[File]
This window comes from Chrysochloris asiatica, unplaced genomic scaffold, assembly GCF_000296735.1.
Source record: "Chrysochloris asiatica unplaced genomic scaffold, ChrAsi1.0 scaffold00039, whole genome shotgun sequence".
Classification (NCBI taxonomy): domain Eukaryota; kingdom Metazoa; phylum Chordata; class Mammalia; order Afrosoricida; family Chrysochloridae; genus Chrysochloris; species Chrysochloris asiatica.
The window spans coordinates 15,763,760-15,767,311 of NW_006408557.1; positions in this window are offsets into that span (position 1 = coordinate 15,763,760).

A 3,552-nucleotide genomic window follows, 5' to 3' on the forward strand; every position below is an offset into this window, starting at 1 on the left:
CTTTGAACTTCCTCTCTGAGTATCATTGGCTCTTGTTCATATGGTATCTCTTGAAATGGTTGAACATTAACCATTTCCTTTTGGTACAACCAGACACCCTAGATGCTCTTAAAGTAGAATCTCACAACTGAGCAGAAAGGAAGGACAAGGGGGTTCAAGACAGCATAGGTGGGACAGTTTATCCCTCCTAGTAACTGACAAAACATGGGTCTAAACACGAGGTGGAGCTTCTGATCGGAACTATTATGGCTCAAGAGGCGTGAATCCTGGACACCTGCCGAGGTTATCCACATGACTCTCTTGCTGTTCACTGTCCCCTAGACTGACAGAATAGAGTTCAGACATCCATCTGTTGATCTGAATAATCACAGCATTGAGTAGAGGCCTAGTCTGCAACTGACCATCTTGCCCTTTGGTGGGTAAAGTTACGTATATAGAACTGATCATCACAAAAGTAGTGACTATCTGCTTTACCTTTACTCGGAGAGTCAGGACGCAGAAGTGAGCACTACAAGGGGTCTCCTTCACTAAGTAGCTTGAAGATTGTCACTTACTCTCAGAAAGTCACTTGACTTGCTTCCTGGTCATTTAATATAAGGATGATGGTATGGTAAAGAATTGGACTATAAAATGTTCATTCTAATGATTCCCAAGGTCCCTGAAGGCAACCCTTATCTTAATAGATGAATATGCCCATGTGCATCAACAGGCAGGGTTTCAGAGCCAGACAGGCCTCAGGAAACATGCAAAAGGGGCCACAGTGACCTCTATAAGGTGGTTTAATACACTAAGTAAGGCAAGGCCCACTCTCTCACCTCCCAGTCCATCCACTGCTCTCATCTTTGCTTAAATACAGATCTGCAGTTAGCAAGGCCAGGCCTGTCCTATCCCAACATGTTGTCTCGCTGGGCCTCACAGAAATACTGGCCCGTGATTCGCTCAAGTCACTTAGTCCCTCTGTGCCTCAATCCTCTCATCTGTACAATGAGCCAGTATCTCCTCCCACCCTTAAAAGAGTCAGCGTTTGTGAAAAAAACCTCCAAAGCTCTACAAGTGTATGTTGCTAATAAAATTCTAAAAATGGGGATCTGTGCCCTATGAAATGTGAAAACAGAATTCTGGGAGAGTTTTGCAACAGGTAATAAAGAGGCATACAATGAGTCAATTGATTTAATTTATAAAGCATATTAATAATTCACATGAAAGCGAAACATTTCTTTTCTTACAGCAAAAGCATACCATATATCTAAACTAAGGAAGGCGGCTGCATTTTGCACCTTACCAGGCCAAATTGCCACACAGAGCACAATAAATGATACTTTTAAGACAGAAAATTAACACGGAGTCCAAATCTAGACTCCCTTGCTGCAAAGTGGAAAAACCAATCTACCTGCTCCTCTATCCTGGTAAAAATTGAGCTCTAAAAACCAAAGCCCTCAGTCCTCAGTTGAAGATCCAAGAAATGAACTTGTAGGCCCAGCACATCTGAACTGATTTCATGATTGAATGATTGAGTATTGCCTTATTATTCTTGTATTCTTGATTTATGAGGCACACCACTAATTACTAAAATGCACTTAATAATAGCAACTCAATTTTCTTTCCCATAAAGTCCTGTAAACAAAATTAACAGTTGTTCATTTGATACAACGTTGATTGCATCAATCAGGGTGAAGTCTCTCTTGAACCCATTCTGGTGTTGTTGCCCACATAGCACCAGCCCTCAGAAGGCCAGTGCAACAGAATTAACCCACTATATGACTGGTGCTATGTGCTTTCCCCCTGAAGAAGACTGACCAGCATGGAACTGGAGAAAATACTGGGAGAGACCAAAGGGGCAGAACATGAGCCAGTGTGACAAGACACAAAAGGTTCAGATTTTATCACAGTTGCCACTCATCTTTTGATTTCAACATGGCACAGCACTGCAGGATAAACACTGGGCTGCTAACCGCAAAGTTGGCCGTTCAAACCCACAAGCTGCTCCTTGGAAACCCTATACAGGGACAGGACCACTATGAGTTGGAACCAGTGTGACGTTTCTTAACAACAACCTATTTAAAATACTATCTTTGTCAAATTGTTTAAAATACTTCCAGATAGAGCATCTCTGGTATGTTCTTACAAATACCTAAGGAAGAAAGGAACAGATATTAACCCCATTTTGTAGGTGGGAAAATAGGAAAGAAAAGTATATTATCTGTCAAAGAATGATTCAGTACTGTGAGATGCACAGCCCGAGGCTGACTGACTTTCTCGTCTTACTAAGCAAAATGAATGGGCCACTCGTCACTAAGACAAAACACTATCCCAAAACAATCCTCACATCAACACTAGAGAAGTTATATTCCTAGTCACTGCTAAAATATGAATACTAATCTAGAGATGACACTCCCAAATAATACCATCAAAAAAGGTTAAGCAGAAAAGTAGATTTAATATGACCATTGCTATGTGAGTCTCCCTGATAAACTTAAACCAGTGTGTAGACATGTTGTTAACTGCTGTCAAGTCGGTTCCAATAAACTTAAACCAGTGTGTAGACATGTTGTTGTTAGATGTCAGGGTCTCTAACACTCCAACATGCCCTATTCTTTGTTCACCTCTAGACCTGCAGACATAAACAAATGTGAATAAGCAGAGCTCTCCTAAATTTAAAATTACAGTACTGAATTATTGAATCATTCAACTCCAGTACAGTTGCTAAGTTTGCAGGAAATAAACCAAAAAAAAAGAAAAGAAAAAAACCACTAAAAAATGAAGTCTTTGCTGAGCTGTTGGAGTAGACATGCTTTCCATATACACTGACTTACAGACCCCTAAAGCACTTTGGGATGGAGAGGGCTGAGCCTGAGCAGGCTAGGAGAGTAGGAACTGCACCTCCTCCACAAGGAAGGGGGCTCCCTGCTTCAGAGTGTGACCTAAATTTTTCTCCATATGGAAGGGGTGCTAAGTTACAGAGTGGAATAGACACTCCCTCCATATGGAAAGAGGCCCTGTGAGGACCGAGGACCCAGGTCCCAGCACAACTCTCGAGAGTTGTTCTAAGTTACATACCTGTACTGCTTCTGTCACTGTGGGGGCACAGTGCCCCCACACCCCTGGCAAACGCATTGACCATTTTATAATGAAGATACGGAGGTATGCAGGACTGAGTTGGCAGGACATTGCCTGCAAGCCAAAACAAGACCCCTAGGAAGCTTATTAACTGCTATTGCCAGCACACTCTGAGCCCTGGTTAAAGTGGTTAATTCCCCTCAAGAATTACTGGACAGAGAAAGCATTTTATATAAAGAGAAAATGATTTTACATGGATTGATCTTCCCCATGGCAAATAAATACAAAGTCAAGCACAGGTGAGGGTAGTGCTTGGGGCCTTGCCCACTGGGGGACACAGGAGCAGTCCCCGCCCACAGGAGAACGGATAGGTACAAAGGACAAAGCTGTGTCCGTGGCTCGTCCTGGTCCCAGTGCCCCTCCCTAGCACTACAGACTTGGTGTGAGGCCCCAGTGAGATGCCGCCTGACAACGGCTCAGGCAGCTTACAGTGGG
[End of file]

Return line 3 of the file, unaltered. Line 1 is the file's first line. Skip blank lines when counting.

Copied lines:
Classification (NCBI taxonomy): domain Eukaryota; kingdom Metazoa; phylum Chordata; class Mammalia; order Afrosoricida; family Chrysochloridae; genus Chrysochloris; species Chrysochloris asiatica.